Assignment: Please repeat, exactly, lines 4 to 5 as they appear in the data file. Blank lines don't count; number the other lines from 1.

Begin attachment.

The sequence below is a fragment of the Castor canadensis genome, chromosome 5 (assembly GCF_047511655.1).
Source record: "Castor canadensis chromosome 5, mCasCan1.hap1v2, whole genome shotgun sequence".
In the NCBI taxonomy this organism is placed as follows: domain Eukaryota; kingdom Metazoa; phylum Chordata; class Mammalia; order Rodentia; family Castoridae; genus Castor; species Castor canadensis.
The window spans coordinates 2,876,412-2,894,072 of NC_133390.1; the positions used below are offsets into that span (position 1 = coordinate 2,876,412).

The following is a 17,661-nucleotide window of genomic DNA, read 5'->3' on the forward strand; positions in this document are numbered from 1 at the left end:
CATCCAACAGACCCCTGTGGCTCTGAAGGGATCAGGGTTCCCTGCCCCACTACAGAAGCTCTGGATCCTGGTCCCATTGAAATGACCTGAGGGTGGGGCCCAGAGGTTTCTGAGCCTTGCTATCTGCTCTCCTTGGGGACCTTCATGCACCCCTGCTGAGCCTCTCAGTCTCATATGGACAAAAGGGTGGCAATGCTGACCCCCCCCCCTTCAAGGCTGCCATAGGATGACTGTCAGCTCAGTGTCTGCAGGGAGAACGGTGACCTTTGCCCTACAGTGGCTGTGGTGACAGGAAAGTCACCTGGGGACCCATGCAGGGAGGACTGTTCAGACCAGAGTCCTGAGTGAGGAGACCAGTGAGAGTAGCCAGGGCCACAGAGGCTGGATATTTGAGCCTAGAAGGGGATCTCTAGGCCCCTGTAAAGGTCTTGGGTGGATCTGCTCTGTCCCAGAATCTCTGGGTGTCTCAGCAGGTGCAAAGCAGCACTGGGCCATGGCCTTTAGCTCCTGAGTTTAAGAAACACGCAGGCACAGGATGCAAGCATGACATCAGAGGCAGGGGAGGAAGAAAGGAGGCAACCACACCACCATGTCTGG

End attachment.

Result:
The window spans coordinates 2,876,412-2,894,072 of NC_133390.1; the positions used below are offsets into that span (position 1 = coordinate 2,876,412).

The following is a 17,661-nucleotide window of genomic DNA, read 5'->3' on the forward strand; positions in this document are numbered from 1 at the left end: